Brooklyn, one building at a time.
Name: 88th Precinct, originally Brooklyn’s 4th Precinct
Address: 298 Classon Avenue
Cross Streets: Corner of DeKalb Avenue
Neighborhood: Clinton Hill
Year Built: 1890
Architectural Style: Romanesque Revival
Architect: George Ingram
Other buildings by architect: 19th Precinct, Herbert St, E. Wmsbg; 18th Precinct, 4th Ave, Sunset Pk(both landmarked); old 22nd Precinct, Grand and Park Pl, Crown Hts N.
The story: George Ingram was the Assistant Engineer for the Brooklyn Department of City Works, in the mid-1880’s, when he undertook designing the basic framework for new precinct houses in Brooklyn. He ended up designing 6 or 7 precincts, most of which still stand, even though some are no longer used by the police department. The 88th Precinct building remains one of his most visible designs, and is still in use today, although the precinct itself was originally called the 4th Precinct.
Ingram favored the fortress castle look, and all of his buildings have a basic similarity, and share a lot of the same design motifs. He loved crenellation and towers, placing them either in the center or in a corner. This one has a central tower, with an extra round tower protruding from it. Arched windows abound, a classic Romanesque feature, as is the massing of different shapes, in a combination of red brick and brownstone. The buildings were meant to both impress and intimidate, attributes that his buildings did rather well. They were also designed to complement the architecture in the surrounding neighborhood, something no one thinks of in designing precincts today.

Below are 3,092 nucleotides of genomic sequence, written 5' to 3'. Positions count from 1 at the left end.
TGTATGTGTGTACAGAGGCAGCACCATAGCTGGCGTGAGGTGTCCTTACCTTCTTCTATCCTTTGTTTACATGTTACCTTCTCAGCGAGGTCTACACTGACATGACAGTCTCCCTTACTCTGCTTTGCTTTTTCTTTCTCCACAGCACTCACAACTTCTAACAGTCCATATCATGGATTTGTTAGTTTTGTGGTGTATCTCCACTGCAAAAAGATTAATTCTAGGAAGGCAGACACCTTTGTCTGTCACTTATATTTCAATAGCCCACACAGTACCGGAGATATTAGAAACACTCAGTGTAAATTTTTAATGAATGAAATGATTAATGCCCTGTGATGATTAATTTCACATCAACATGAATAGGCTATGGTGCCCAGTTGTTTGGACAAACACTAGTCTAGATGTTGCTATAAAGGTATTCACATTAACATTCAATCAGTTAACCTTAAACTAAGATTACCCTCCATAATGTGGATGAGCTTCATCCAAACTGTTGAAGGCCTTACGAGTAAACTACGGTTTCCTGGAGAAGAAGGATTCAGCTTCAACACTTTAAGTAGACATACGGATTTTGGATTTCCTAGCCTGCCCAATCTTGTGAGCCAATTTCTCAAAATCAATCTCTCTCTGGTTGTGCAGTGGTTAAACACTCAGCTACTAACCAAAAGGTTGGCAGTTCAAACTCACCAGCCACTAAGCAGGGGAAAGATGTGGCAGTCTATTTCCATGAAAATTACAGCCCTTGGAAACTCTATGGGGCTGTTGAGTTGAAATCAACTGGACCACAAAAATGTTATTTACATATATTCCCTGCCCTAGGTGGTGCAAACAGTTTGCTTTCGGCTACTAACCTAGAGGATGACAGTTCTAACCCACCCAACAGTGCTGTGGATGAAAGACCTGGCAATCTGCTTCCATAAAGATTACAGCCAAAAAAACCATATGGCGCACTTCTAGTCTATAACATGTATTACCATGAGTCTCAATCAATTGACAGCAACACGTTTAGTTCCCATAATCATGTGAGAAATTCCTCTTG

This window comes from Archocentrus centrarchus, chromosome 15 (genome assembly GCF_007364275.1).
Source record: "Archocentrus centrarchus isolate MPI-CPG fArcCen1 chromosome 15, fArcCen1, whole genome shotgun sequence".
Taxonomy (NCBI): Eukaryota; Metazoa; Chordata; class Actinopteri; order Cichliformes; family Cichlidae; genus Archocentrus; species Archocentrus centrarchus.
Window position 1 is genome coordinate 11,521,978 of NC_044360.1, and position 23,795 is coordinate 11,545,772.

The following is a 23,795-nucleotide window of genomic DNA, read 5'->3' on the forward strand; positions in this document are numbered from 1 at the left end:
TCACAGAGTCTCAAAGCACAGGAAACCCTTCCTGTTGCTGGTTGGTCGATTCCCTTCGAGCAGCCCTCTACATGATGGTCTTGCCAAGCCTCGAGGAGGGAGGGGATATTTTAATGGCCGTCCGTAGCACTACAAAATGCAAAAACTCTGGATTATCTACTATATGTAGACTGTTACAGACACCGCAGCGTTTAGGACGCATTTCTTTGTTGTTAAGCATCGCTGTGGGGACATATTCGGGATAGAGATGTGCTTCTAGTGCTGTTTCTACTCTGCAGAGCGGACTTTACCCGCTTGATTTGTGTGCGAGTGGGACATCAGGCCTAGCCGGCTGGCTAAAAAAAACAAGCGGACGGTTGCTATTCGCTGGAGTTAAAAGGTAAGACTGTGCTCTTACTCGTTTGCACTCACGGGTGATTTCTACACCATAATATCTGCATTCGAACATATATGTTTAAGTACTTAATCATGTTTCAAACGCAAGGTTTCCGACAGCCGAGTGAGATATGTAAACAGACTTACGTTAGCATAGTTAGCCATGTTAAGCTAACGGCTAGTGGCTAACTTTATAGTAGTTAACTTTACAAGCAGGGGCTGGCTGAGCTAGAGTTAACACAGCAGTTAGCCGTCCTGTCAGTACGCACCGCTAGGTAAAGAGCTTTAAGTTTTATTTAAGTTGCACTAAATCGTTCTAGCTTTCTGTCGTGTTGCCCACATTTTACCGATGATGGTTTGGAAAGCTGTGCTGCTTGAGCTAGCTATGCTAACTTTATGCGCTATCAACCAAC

By the 1890’s, the police precinct was evolving into a mini armory complex, with jail space, as well as offices, interrogation rooms, dorms, stables and other facilities making it more self-contained. Ingram’s buildings had a central booking room, with the classic huge desk sergeant’s command post, as well as a stable block which also held the cell block. Upstairs were offices and file rooms, reading and ready rooms for the men, as well as lodging rooms, as a patrolman usually worked a 16 hour shift back then.
The old Fourth Precinct was pretty busy, covering Clinton Hill, Fort Greene, parts of Bedford, as well as much of the Wallabout area and Navy Yard. Crime ranged from petty theft to murder, with a lot of drunk and disorderlies, domestic violence, break-ins, and all kinds of thievery. The income range in that area was tremendous, from Clinton Hill’s rich, through the middle and working class to the poor in the tenements near the river and factories. The population was white, black, native born and immigrant, young and old. All of the prejudices, class issues, anti-immigrant discrimination and other social issues of the day played out with this building as a backdrop. Not surprisingly, they still do. GMAP